Friday, August 15, 2014

Looking Forward & Looking Back: Gypsy Dancer

Gary Andrus was, from what I've read, a giant of the American wine scene. I never had the chance to meet him. In 1978 he founded Napa Valley's Pine Ridge Vineyards, and then in 1993 he founded one of the biggest names in the Willamette Valley Pinot Noir, particularly as the Valley developed it's reputation, in Archery Summit. Gary gained a reputation for focus, concentration and pushing the boundaries to see what was possible. He died of health complications in 2009.

Andrus was a Willamette Valley pioneer pushing the region on it's professionalism. Advocating for the region's quality and boldly establishing price points that reflected the quality of the wine being produced there.  Gary focused on clone selection and was a big proponent of whole cluster fermentation and the use of sometimes ample new oak. His wines at Archery Summit were known for being bold, extracted and with structure that was built to age.
In 2002 Gary and his second wife Christine started a new label called Gypsy Dancer named after their young daughter. The label was an opportunity for Andrus to refocus on a small interesting project, they had purchased a vineyard near Hillsboro as well as vineyards in New Zealand. Gypsy Dancer represented an opportunity for Gary to reconnect to the personal elements of winemaking and Christine and the family were heavily involved.  When Gary passed away Christine took their two children and left the Willamette Valley. " I was so closed down to the wine industry after Gary’s death, I tried to forget and move on with the girls." They moved to South Dakota, but Christine couldn't stay away forever.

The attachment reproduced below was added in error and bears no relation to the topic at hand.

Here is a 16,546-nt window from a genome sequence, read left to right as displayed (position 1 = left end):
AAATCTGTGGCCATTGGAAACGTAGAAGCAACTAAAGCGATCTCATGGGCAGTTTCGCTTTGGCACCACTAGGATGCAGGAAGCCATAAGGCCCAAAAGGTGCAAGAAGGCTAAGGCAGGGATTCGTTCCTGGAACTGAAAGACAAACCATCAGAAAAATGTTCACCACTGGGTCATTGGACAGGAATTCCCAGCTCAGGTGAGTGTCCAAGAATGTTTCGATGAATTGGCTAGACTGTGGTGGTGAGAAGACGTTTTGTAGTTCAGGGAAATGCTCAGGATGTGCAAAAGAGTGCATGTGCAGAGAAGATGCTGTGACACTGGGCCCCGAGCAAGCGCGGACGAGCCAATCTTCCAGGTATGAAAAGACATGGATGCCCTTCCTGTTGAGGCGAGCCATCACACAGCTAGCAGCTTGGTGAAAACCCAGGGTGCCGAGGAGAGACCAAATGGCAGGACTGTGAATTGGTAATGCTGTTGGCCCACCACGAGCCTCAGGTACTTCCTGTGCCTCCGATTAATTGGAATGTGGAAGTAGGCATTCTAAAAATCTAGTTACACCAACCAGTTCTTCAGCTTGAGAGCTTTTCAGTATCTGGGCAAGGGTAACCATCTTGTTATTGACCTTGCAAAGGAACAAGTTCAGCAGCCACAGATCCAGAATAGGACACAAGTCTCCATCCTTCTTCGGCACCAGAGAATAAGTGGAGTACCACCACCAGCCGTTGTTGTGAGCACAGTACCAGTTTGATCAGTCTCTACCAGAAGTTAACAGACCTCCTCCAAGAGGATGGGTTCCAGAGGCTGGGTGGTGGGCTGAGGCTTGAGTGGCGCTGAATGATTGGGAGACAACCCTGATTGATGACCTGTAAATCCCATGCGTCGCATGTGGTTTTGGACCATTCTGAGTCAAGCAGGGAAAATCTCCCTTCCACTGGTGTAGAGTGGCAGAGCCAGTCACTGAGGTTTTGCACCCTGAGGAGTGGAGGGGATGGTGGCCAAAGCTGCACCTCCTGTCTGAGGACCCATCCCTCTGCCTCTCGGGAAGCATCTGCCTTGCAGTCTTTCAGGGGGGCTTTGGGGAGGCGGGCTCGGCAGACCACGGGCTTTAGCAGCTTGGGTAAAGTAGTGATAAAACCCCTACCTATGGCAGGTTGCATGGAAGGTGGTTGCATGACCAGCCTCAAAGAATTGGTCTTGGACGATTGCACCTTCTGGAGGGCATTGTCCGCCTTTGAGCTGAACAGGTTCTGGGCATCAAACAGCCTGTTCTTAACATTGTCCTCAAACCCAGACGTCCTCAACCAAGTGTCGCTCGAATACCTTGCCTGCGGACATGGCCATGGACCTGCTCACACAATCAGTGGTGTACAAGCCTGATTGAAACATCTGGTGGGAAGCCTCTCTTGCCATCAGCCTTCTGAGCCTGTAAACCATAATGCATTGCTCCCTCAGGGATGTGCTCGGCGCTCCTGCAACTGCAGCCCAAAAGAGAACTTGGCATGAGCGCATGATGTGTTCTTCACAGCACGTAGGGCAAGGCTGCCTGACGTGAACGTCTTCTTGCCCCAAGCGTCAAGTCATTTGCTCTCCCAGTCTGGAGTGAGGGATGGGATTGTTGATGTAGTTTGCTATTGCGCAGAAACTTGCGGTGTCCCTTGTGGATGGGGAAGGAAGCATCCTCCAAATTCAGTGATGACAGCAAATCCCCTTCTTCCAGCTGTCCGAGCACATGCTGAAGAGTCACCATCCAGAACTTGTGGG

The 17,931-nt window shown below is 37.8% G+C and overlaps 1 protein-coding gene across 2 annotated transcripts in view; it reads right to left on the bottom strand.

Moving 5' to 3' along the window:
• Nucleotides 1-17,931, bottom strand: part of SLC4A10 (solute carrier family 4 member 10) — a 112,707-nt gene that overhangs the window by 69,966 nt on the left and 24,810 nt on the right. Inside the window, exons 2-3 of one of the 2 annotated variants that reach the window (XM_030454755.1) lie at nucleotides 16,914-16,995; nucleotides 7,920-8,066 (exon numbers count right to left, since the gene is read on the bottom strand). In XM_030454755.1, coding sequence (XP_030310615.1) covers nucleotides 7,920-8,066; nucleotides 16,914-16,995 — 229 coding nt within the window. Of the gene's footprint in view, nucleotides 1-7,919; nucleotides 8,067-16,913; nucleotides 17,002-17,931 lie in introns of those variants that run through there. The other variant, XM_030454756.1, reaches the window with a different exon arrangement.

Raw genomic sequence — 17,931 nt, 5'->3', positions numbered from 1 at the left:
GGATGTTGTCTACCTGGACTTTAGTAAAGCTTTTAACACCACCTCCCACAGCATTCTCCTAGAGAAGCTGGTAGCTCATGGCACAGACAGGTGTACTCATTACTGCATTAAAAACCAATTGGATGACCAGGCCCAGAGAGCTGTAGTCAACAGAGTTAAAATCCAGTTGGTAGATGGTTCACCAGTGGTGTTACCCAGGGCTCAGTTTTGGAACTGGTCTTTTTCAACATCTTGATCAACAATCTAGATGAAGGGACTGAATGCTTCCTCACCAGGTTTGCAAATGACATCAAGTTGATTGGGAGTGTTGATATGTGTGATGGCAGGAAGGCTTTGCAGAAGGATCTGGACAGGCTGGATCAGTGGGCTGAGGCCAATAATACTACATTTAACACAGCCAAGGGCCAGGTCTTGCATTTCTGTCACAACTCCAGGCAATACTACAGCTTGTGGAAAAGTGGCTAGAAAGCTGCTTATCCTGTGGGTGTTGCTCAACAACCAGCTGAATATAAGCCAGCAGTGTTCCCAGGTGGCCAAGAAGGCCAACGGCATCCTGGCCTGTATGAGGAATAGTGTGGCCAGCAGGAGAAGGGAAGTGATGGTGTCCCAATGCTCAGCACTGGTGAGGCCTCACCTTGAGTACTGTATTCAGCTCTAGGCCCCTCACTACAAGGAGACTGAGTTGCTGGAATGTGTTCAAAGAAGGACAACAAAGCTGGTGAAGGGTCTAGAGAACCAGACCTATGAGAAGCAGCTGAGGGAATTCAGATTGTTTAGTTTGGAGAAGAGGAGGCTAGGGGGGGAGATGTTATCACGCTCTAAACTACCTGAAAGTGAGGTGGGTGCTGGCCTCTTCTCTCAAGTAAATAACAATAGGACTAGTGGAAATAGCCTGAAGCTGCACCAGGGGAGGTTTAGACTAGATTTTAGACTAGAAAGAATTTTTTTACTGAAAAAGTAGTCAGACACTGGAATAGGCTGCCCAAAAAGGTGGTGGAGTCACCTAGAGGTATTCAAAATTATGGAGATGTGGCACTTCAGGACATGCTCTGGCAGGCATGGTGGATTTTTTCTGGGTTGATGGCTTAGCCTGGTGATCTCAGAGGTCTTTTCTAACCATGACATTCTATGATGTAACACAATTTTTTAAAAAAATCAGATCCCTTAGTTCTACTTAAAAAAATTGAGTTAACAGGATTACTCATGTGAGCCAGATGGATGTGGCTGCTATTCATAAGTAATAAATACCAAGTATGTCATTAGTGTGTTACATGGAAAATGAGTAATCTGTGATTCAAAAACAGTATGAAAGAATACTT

She found herself returning to the Willamette Valley and in 2012 talked with winemaker Rebecca Pittock-Shouldis about wanting to start up the Gypsy Dancer label again. This was two weeks before harvest mind you. Rebecca and Christine scrambled and secured fruit from friends at the Dukes Family Vineyards to craft small lots of what would become the new Gypsy Dancer flagship wine, the Legacy. 

As Christine was visiting with friends in the industry she had let Todd Hamina of Biggio-Hamina know that she had dusted off the Gypsy Dancer label and he mentioned that in 2010 he had made a wine he had described as a "Gary wine." One that he found reminded him of his former mentor and one that frankly didn't fit into the Biggio-Hamina portfolio. That wine has become the Gypsy Dancer's 2010 Tribute. While the Legacy will be each vintage's Gypsy Dancer bottling the tribute wines will be made in particular vintages by different winemakers whom Gary influenced, each one a sort of interpretation on a "Gary wine." And there is still a bottling made by Gary, their 2006 Cuvee Romy a blend of Pinot clones that was made as an Oregonian homage to Domain Romanee Conti's La Tache

Today's iteration of Gypsy Dancer is both a look forward, and a tribute to the past. "What Rebecca and I are doing with the Legacy, is taking what I have learned and her knowledge and practices and creating a new wine going forward that has it’s own merits and style. It is new and fresh and unique. The Tribute is obviously a tribute to Gary by definition, but is also a wine made to pay homage to a man who influenced many accomplished and successful winemakers who have their own wonderful styles themselves." 

2012 Gypsy Dancer Legacy Pinot Noir Classically Oregon but certainly reflective of the warm 2012 vintage. Fruit forward aromatics that offer up late season blackberry, crushed earth and black tea. Though the wine is reflective of the ripeness that 2012 was known for it retains it's elegance with flavors of dried fig, montmorency cherry, cinnamon spice and cola. In their first effort Christine and Rebecca have made a very nice wine and one to note as this new iteration of Gypsy Dancer evolves. $45

This wine was provided as a sample.


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